Saturday, May 26, 2012

two books on homicide

John J. Miletich
Homicide Investigation
An Introduction

The Scarecrow Press, 2003

David Simon
A Year on the Killing Streets

Canongate, 2009

Popular culture strongly altered our perception of the police murder investigation. Since the 50s of last century in fair amount of output TV police dramas appear on the television screens. Films about homicide investigative work appeared even earlier. It is now difficult to find someone who was not even superficially familiar with the work of a police detective. Awareness of a person in homicide investigation seriously affects the reading of books, in the center of which is murder, whether it is fiction or nonfiction.

Anyone who watched not even “CSI”, but something more pop, is unlikely to be interested in the «Homicide Investigation» by John Miletich. The book seems to written for those who live in a parallel world, and never have seen a murder investigation on the screens of the TV or in theaters. Here Miletich writes a whole chapter about collecting evidence, and we already know about it in some detail. Here Miletich describes the types of weapons, and there is nothing new for us. And there Miletich writes how detectives cope with the daily violence in their work. Anyone who watched the high-quality TV shows about city homicide already knows about it.

Miletich too dry expounds the familiar facts, repeating what has long been wound into our heads. At the same time when the author comes to something not too well-known for the mass culture products consumers, it still is not very interesting. The book, however, is not completely useless. Miletich gives an interesting statistic, but the most exciting chapters foresight is at the top of the book - chapters about the murders in the criminal world. Hired killers, open contracts, the destruction of evidence, the destruction of the body etc - not that it had been a secret, but to read once again spread out on the pages this information is always useful.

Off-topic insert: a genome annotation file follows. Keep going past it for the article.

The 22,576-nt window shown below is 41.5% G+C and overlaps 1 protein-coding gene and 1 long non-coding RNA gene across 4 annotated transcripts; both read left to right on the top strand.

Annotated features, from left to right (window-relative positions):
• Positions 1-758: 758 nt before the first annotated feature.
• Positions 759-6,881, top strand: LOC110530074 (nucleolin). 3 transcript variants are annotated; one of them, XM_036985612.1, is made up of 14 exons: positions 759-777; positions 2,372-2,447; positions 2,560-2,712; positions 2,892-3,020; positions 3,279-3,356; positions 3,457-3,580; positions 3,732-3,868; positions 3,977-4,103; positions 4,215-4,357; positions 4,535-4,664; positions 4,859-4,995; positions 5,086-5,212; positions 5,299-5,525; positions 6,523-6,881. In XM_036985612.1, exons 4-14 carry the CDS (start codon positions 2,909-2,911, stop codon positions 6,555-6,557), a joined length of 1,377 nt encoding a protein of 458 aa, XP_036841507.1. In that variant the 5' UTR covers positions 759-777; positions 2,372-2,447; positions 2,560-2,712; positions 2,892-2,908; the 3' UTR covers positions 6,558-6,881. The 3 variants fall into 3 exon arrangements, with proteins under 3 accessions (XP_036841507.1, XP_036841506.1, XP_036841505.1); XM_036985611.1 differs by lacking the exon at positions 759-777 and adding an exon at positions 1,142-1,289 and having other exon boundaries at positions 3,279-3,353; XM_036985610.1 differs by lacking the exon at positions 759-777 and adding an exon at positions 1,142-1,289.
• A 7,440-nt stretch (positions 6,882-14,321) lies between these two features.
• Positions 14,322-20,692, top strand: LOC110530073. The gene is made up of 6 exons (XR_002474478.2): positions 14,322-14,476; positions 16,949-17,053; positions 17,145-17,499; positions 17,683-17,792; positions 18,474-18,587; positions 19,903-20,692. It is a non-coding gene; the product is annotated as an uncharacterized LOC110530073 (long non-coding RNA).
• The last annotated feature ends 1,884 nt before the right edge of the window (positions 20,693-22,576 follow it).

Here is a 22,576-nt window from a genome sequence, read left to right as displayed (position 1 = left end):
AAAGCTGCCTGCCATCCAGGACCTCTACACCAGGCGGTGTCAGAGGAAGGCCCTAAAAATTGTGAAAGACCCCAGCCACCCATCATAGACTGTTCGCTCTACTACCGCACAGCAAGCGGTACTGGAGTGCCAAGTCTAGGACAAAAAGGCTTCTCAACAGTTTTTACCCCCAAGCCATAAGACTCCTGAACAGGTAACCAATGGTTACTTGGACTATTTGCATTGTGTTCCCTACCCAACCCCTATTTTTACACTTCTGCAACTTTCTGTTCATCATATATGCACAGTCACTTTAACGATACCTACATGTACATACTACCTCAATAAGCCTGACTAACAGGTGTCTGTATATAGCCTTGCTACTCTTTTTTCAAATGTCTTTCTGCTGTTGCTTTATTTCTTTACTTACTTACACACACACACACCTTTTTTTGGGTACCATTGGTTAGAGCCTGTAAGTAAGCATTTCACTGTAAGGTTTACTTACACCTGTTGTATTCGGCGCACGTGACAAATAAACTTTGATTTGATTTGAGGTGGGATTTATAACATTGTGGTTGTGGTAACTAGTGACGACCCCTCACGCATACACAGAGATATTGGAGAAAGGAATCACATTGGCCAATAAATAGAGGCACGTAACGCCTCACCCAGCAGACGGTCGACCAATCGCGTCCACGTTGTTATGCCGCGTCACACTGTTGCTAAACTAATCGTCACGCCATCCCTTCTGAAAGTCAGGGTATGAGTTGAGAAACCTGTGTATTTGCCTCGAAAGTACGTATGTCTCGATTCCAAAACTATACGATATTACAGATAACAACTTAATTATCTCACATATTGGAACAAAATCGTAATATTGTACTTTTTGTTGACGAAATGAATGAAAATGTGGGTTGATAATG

Plenty of examples save the book, illustrating the dry theory. Miletich tried and strewn the book with detailing all sorts of murder and subsequent investigation, not often successful.

Can you become a homicide investigator after reading this book? I doubt it. When you wait too long that Miletic now will reveal the secret initiation into a detective, the book suddenly ends, leaving us high and dry.

«Homicide» by Simon is quite opposite of «Homicide Investigation». «Homicide» reads like a novel. David Simon has packed into his book so much that it can be enough for twenty novels. However, we face only one book, of a thickness of 600-odd pages. But this is the case with thick books when you’re enjoying all 600 pages, and then you want another 600, and then another 800. You really live with this book. It read slowly, so that you’re living one year in the deadly streets.

Moreover, «Homicide» is a book the least about the homicide, but it is about everything else. About «Homicide» it is impossible to say what it is about. About whom as well. About the lieutenants, sergeants and homicide detectives? Yes. Or about the dead yos, murdered children, the stupid or merciless killers? And about them, too.

Reading this book, you ask yourself the question: where is Simon? Was he that entire year invisible, was he a ghost wandering in the department and collecting information? How does he know all the details, because he's never got in the frame of his own camera? Epilogue provides an answer to these questions, but it's still a phenomenal job. So much to merge with the department and still remain an observer.

After reading «Homicide», of course, you can’t just become a detective, but you can feel what it means to be a detective, feel the relationship between dead and alive. Everyone has a right to know his murderer, as everyone has a right to know his parents.

«Homicide» is a unique book, but despite this, you’re still dreaming about something like this to become a yearbook: «Homicide '89», «Homicide '97», «Homicide '2012». For the past two weeks that have passed, as I finished reading the book, every day I keep hearing how bodies fall on the pavement. Incredible.

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